Anushila is a portrait and fashion photographer who lives in Toronto and travels all over the world. She mostly shoots with a Canon 6D camera, a Canon EF 50 mm f/1.8 II lens and a Canon EF 85 mm f/1.8 USM lens. Anushila always forgets to take the lens cap off before taking the first picture.
You take a beautiful photo that you proudly post on your social media. One day, you discover that your photo has been shared on someone else’s account. It’s getting hundreds—no, thousands—of likes! Your photo is going viral! You could be the next Grumpy Cat! But…the owners of that account didn’t credit you for your image. You’re crushed. You worked hard to develop your talent only to have the fruit of your labor stolen from you.
Copyright, infringement, violations, intellectual property, model release, commercial use—this word soup of legalese can be confusing or downright terrifying for uninitiated photographers. However, in the age of rapid digital photo sharing, legal violations of photographers’ rights are rampant. As a content creator, it’s important to be aware of your rights under the law as well as best practices to protect your property.
The purpose of this article is to introduce you to some of the key legal terms and ideas that can affect you and to provide reputable resources where you can find more information. This article deals broadly with US federal law and is not meant to be comprehensive; it’s a starting point. So bookmark this page and use it as a handy research tool the next time you have a question about your rights as a photographer. As always, if you have questions about your specific situation and you need legal advice, speak with an attorney in your area.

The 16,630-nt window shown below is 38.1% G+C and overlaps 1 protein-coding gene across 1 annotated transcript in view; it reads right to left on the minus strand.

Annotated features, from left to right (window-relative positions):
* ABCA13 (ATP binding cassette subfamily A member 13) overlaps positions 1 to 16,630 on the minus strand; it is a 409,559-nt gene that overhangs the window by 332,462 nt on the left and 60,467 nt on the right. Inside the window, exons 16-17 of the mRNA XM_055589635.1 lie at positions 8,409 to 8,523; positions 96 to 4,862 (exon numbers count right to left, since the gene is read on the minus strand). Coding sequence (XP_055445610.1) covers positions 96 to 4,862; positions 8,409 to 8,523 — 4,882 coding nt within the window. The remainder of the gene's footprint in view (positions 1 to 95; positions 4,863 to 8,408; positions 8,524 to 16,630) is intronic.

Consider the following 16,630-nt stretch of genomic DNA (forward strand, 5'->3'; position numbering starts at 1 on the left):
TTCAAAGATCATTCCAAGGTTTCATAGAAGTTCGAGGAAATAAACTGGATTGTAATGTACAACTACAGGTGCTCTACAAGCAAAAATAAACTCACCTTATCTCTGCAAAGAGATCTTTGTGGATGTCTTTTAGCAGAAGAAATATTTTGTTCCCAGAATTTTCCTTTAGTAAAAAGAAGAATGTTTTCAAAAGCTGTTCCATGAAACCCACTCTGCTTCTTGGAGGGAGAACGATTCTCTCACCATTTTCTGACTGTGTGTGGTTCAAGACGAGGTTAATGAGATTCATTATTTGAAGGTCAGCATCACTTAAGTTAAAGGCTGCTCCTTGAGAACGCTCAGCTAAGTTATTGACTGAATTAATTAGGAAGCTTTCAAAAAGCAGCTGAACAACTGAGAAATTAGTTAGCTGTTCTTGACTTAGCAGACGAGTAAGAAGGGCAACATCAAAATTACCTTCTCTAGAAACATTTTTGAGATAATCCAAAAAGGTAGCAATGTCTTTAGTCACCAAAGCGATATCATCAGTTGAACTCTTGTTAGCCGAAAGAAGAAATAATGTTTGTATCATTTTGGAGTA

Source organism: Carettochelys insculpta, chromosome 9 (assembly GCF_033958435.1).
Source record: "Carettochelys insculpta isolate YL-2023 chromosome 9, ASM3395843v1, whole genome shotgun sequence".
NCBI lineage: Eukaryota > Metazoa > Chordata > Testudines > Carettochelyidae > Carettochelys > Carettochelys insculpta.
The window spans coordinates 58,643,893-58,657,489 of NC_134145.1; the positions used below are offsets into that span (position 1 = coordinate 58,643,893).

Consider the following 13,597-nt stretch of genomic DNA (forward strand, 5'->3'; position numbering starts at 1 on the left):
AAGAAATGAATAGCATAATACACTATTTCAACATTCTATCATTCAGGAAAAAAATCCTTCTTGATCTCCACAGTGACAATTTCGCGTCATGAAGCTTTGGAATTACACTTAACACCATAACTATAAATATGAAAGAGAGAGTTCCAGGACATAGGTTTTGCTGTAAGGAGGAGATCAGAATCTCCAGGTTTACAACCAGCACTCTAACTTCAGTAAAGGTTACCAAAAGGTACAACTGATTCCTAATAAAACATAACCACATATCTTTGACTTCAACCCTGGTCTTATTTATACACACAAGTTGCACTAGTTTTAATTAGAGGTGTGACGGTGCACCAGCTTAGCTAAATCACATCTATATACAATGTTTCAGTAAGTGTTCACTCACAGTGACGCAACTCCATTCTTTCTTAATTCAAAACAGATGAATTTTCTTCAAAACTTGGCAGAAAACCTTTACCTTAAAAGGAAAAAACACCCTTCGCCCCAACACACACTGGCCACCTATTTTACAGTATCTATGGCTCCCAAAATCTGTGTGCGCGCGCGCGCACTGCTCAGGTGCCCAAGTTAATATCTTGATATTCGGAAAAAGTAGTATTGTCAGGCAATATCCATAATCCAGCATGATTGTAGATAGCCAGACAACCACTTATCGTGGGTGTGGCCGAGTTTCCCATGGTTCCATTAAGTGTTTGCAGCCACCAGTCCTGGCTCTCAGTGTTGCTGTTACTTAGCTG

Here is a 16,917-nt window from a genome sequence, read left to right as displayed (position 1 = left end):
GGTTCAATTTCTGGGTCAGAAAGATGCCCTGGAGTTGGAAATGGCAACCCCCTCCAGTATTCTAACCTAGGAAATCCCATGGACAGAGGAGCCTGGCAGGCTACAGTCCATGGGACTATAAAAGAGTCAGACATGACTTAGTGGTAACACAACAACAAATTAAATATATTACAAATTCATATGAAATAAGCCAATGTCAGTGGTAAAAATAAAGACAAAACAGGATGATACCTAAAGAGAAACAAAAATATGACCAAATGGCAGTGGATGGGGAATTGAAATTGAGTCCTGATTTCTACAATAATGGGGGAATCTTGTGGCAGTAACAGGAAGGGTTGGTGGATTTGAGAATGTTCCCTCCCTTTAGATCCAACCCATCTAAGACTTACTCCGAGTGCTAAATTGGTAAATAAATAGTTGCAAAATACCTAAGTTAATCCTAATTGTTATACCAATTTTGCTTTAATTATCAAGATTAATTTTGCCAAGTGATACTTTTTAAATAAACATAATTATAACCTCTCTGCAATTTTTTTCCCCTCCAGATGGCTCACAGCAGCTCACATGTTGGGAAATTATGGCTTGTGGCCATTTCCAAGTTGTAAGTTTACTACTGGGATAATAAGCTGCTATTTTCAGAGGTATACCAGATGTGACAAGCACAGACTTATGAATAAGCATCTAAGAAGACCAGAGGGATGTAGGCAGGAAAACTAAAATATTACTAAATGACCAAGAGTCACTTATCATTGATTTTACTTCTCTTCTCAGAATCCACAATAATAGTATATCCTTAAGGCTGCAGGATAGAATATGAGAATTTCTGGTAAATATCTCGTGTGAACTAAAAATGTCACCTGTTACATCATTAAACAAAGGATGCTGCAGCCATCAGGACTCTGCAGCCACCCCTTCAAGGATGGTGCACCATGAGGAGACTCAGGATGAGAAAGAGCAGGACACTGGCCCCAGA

Dodging and burning (“D&B”) is the process of adding light or shadow to parts of a photo to create contrast and emphasis. Put simply, when you “dodge” you are increasing exposure to that part of the photo and when you “burn” you are reducing the exposure. These names come from the physical darkroom process, but for today’s example I will do my D&B on Photoshop, and I will assume you have basic knowledge of Photoshop layers and masking for the purpose of this tutorial (if not, you can see Chelsea’s tutorial here.) There are many other editing programs that support D&B, including Lightroom. The most important thing to remember when you are dodging or burning is to keep it subtle and work with the natural highlights and shadows that already exist in the image. Done correctly, D&B is an easy way to make a portrait more life-like and impactful.
Welcome to the exciting world of fashion photography! In this article, I will take you through a whirlwind 10-step process for organizing your first fashion shoot. As you will see from this list, in addition to technical merit, successful fashion photographers must be adept at managing a team and networking in a fast-paced, global industry.